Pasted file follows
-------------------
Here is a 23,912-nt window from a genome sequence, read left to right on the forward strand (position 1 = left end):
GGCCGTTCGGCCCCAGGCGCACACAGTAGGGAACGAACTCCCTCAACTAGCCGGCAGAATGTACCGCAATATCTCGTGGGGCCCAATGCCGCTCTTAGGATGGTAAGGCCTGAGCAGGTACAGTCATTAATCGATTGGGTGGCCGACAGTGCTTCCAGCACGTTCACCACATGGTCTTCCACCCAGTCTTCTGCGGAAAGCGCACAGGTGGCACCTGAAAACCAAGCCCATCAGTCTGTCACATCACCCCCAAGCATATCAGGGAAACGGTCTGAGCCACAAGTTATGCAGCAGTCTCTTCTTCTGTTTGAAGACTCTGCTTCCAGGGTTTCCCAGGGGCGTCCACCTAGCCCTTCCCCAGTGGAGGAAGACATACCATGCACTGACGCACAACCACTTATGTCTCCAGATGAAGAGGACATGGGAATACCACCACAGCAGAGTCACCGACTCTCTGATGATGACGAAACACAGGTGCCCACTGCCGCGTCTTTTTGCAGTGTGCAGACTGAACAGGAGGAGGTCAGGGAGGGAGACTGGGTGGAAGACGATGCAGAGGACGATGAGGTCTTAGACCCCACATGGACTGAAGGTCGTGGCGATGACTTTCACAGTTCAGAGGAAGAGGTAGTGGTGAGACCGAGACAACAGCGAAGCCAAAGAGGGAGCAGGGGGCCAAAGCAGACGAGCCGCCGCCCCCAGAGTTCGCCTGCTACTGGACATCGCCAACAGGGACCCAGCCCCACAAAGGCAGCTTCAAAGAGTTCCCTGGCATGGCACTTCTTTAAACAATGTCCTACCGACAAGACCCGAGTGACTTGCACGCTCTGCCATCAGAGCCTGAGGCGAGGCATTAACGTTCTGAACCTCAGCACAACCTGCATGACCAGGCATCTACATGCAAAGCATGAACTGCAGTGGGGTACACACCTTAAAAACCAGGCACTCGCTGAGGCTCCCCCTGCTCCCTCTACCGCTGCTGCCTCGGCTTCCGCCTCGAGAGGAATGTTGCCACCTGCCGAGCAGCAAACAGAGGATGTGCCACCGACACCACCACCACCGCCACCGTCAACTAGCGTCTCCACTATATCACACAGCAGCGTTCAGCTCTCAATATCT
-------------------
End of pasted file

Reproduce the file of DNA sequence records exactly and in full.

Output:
Here is a 23,912-nt window from a genome sequence, read left to right on the forward strand (position 1 = left end):
GGCCGTTCGGCCCCAGGCGCACACAGTAGGGAACGAACTCCCTCAACTAGCCGGCAGAATGTACCGCAATATCTCGTGGGGCCCAATGCCGCTCTTAGGATGGTAAGGCCTGAGCAGGTACAGTCATTAATCGATTGGGTGGCCGACAGTGCTTCCAGCACGTTCACCACATGGTCTTCCACCCAGTCTTCTGCGGAAAGCGCACAGGTGGCACCTGAAAACCAAGCCCATCAGTCTGTCACATCACCCCCAAGCATATCAGGGAAACGGTCTGAGCCACAAGTTATGCAGCAGTCTCTTCTTCTGTTTGAAGACTCTGCTTCCAGGGTTTCCCAGGGGCGTCCACCTAGCCCTTCCCCAGTGGAGGAAGACATACCATGCACTGACGCACAACCACTTATGTCTCCAGATGAAGAGGACATGGGAATACCACCACAGCAGAGTCACCGACTCTCTGATGATGACGAAACACAGGTGCCCACTGCCGCGTCTTTTTGCAGTGTGCAGACTGAACAGGAGGAGGTCAGGGAGGGAGACTGGGTGGAAGACGATGCAGAGGACGATGAGGTCTTAGACCCCACATGGACTGAAGGTCGTGGCGATGACTTTCACAGTTCAGAGGAAGAGGTAGTGGTGAGACCGAGACAACAGCGAAGCCAAAGAGGGAGCAGGGGGCCAAAGCAGACGAGCCGCCGCCCCCAGAGTTCGCCTGCTACTGGACATCGCCAACAGGGACCCAGCCCCACAAAGGCAGCTTCAAAGAGTTCCCTGGCATGGCACTTCTTTAAACAATGTCCTACCGACAAGACCCGAGTGACTTGCACGCTCTGCCATCAGAGCCTGAGGCGAGGCATTAACGTTCTGAACCTCAGCACAACCTGCATGACCAGGCATCTACATGCAAAGCATGAACTGCAGTGGGGTACACACCTTAAAAACCAGGCACTCGCTGAGGCTCCCCCTGCTCCCTCTACCGCTGCTGCCTCGGCTTCCGCCTCGAGAGGAATGTTGCCACCTGCCGAGCAGCAAACAGAGGATGTGCCACCGACACCACCACCACCGCCACCGTCAACTAGCGTCTCCACTATATCACACAGCAGCGTTCAGCTCTCAATATCT